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Restoration thinning impacts surface and belowground wood decomposition

Posted date: September 14, 2019
Publication Year: 
2019
Authors: Wang, Weiwei; Page-Dumroese, Deborah S.; Jurgensen, Martin; Miller, Chris; Walitalo, Joanna; Chen, Xiao; Liu, Yong
Publication Series: 
Scientific Journal (JRNL)
Source: Forest Ecology and Management. 449: 117451.

Abstract

Forest thinning to protect the soil and improve hydrologic function is used to alter stand structure and increase residual tree growth. However, little is known about how surface and belowground wood decomposition (i.e., soil process changes) respond to aboveground vegetation manipulation. We determined mass loss of three species of wood stakes (loblolly pine (Pinus taeda L.), trembling aspen (Populus tremuloides Michx.), and Chinese pine (Pinus tabuliformis Carriére)) placed horizontally on the soil surface and vertically in the mineral soil after thinning a Chinese pine plantation in northern China. Restoration thinning treatments consisted of three levels of overstory removal (30%, 41% and 53% of the standing biomass) plus an unthinned control. Stakes were extracted every 12 months for 2years, and then at 6 month intervals until the end of the study (3.5 years). Surface stake mass loss was significantly greater (9.0%) in the 30% overstory removal treatment than the control, but overall mass loss at the soil surface was very low (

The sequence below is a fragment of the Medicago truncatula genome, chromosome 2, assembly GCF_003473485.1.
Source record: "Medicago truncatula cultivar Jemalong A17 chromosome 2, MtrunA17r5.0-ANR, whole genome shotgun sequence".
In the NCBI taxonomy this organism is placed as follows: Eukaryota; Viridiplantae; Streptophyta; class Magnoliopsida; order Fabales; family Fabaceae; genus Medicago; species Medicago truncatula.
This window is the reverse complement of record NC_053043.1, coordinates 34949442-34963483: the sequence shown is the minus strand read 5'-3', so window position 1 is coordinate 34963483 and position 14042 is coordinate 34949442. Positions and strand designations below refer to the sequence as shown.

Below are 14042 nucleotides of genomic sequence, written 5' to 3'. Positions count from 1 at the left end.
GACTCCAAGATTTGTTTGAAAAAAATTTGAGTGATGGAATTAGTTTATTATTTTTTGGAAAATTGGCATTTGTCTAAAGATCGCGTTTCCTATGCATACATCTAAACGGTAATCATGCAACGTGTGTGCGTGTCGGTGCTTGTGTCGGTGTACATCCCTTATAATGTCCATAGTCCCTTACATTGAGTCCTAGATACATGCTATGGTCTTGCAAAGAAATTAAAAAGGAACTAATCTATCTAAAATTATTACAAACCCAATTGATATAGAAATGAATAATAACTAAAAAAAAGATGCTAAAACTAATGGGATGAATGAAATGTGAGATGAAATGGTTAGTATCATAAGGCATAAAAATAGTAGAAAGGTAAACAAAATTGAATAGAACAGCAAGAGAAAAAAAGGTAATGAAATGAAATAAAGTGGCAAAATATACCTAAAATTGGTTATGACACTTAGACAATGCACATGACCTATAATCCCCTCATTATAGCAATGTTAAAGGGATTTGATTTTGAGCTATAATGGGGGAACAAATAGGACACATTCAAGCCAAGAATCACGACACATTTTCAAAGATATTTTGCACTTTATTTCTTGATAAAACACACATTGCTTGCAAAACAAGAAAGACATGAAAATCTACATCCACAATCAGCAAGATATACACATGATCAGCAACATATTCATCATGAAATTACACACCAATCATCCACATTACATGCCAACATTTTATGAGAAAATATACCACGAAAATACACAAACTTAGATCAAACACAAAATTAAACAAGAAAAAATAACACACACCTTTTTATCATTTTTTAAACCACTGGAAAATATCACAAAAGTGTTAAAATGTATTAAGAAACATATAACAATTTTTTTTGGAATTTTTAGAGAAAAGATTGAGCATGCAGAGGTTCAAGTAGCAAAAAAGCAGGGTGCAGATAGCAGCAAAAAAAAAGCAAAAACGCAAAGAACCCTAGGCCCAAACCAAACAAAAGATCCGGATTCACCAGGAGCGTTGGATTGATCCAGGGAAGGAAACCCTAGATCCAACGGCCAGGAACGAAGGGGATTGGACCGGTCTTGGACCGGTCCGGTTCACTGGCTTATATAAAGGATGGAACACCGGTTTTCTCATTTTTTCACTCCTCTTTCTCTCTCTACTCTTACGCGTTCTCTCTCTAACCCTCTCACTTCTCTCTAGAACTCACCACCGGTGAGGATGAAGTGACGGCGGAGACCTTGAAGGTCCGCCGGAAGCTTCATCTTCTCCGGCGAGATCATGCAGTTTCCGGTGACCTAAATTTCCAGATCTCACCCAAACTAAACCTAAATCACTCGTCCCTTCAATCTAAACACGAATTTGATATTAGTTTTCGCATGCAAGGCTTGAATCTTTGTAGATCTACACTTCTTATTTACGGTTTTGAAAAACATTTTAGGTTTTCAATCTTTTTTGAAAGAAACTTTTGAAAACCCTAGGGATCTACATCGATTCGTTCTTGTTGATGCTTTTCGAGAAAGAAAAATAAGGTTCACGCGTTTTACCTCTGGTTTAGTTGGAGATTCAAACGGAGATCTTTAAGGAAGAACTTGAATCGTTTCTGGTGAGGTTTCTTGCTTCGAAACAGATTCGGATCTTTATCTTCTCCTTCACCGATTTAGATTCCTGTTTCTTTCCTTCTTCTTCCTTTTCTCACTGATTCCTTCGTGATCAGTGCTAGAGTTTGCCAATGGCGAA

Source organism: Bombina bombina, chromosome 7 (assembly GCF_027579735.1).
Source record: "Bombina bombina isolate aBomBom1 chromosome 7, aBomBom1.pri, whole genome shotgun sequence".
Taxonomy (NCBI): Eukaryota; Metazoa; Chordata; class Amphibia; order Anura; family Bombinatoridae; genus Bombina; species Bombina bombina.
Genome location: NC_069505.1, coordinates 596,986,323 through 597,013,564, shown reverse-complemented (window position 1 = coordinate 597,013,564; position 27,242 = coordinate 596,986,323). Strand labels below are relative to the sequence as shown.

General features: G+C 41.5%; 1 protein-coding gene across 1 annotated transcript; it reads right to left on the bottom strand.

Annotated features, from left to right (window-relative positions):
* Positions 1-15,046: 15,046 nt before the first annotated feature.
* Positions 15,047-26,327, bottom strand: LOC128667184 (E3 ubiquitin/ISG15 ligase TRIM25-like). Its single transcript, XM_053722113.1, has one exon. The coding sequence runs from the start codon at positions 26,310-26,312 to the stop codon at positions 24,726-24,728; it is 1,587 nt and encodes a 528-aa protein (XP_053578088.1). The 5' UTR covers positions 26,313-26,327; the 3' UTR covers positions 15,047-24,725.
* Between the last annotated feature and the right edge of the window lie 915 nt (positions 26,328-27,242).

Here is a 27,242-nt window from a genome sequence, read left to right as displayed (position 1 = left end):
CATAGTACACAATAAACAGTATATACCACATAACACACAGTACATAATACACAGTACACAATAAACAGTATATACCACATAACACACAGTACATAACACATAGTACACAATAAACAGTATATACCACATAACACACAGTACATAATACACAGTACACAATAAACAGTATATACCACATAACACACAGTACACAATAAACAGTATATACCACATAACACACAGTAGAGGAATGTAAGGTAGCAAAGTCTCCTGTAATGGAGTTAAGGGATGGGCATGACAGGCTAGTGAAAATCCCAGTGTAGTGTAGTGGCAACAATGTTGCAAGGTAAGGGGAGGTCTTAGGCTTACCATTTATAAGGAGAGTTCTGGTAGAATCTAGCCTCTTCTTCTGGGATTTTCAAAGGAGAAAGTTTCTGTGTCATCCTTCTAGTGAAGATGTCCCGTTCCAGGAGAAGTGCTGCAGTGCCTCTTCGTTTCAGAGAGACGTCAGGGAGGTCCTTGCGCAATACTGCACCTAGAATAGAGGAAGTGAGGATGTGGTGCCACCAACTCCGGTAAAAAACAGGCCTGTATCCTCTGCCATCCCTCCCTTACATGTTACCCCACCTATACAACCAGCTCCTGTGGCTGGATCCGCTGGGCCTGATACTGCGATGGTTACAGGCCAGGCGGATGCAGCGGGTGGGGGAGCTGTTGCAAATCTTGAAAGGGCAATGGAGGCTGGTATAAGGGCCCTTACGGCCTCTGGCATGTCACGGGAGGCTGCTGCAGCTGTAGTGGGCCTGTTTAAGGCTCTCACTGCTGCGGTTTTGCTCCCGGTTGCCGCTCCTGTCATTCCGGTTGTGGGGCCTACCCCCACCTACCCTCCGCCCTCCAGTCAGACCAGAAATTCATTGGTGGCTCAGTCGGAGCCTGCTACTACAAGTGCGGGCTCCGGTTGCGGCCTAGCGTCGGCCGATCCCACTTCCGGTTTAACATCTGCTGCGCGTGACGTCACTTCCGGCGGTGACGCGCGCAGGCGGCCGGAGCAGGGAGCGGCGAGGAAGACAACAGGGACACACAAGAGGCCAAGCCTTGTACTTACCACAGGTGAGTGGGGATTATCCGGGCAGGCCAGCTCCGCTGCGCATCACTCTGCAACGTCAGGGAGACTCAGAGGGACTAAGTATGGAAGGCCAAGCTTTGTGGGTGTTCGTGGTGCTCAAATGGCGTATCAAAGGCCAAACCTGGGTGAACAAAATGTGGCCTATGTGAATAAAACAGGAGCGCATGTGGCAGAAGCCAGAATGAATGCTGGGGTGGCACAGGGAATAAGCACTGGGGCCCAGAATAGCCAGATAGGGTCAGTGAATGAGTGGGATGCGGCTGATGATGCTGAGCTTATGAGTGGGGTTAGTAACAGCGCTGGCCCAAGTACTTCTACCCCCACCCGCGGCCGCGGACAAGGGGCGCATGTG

Citation

Wang, Weiwei; Page-Dumroese, Deborah; Jurgensen, Martin; Miller, Chris; Walitalo, Joanna; Chen, Xiao; Liu, Yong. 2019. Restoration thinning impacts surface and belowground wood decomposition. Forest Ecology and Management. 449: 117451.